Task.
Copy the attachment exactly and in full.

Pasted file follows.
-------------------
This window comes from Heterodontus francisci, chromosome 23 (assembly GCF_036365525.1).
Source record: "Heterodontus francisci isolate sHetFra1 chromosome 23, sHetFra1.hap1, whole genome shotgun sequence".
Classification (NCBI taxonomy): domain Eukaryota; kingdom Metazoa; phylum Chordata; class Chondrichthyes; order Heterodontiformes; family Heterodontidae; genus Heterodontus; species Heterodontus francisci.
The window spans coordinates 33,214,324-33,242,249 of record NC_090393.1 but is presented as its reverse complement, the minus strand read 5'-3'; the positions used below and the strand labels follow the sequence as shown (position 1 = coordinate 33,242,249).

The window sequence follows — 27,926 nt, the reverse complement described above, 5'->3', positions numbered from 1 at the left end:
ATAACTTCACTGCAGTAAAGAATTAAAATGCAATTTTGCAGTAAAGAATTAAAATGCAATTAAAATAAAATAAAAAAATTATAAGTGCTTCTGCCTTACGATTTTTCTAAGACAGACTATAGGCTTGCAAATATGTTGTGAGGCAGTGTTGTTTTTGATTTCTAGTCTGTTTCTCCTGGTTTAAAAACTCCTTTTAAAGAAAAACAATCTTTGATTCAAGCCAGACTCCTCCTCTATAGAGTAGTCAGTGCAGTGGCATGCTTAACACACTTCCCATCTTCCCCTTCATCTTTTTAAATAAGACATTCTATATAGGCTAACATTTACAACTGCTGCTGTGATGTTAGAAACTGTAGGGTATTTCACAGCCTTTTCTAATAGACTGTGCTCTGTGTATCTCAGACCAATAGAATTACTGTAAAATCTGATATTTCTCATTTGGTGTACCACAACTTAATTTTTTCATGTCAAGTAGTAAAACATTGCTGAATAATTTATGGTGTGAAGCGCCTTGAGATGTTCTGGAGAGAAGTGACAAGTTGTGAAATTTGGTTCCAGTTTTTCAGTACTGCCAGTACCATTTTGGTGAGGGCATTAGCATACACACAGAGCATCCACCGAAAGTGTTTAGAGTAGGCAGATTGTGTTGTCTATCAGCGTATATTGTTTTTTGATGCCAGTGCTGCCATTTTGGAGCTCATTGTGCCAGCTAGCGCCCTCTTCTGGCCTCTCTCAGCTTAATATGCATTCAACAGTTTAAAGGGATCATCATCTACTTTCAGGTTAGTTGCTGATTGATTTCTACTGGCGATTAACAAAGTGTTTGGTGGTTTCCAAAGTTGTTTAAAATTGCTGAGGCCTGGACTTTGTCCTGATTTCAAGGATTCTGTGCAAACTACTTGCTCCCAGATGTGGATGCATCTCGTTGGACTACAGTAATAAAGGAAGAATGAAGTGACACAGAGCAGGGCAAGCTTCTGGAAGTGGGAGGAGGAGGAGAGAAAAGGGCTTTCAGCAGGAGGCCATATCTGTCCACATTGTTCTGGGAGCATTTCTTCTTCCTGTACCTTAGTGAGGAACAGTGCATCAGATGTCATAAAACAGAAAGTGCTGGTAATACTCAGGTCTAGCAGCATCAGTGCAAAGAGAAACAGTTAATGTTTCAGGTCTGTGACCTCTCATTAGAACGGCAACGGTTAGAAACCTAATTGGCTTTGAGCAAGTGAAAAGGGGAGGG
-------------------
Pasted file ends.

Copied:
This window comes from Heterodontus francisci, chromosome 23 (assembly GCF_036365525.1).
Source record: "Heterodontus francisci isolate sHetFra1 chromosome 23, sHetFra1.hap1, whole genome shotgun sequence".
Classification (NCBI taxonomy): domain Eukaryota; kingdom Metazoa; phylum Chordata; class Chondrichthyes; order Heterodontiformes; family Heterodontidae; genus Heterodontus; species Heterodontus francisci.
The window spans coordinates 33,214,324-33,242,249 of record NC_090393.1 but is presented as its reverse complement, the minus strand read 5'-3'; the positions used below and the strand labels follow the sequence as shown (position 1 = coordinate 33,242,249).

The window sequence follows — 27,926 nt, the reverse complement described above, 5'->3', positions numbered from 1 at the left end:
ATAACTTCACTGCAGTAAAGAATTAAAATGCAATTTTGCAGTAAAGAATTAAAATGCAATTAAAATAAAATAAAAAAATTATAAGTGCTTCTGCCTTACGATTTTTCTAAGACAGACTATAGGCTTGCAAATATGTTGTGAGGCAGTGTTGTTTTTGATTTCTAGTCTGTTTCTCCTGGTTTAAAAACTCCTTTTAAAGAAAAACAATCTTTGATTCAAGCCAGACTCCTCCTCTATAGAGTAGTCAGTGCAGTGGCATGCTTAACACACTTCCCATCTTCCCCTTCATCTTTTTAAATAAGACATTCTATATAGGCTAACATTTACAACTGCTGCTGTGATGTTAGAAACTGTAGGGTATTTCACAGCCTTTTCTAATAGACTGTGCTCTGTGTATCTCAGACCAATAGAATTACTGTAAAATCTGATATTTCTCATTTGGTGTACCACAACTTAATTTTTTCATGTCAAGTAGTAAAACATTGCTGAATAATTTATGGTGTGAAGCGCCTTGAGATGTTCTGGAGAGAAGTGACAAGTTGTGAAATTTGGTTCCAGTTTTTCAGTACTGCCAGTACCATTTTGGTGAGGGCATTAGCATACACACAGAGCATCCACCGAAAGTGTTTAGAGTAGGCAGATTGTGTTGTCTATCAGCGTATATTGTTTTTTGATGCCAGTGCTGCCATTTTGGAGCTCATTGTGCCAGCTAGCGCCCTCTTCTGGCCTCTCTCAGCTTAATATGCATTCAACAGTTTAAAGGGATCATCATCTACTTTCAGGTTAGTTGCTGATTGATTTCTACTGGCGATTAACAAAGTGTTTGGTGGTTTCCAAAGTTGTTTAAAATTGCTGAGGCCTGGACTTTGTCCTGATTTCAAGGATTCTGTGCAAACTACTTGCTCCCAGATGTGGATGCATCTCGTTGGACTACAGTAATAAAGGAAGAATGAAGTGACACAGAGCAGGGCAAGCTTCTGGAAGTGGGAGGAGGAGGAGAGAAAAGGGCTTTCAGCAGGAGGCCATATCTGTCCACATTGTTCTGGGAGCATTTCTTCTTCCTGTACCTTAGTGAGGAACAGTGCATCAGATGTCATAAAACAGAAAGTGCTGGTAATACTCAGGTCTAGCAGCATCAGTGCAAAGAGAAACAGTTAATGTTTCAGGTCTGTGACCTCTCATTAGAACGGCAACGGTTAGAAACCTAATTGGCTTTGAGCAAGTGAAAAGGGGAGGG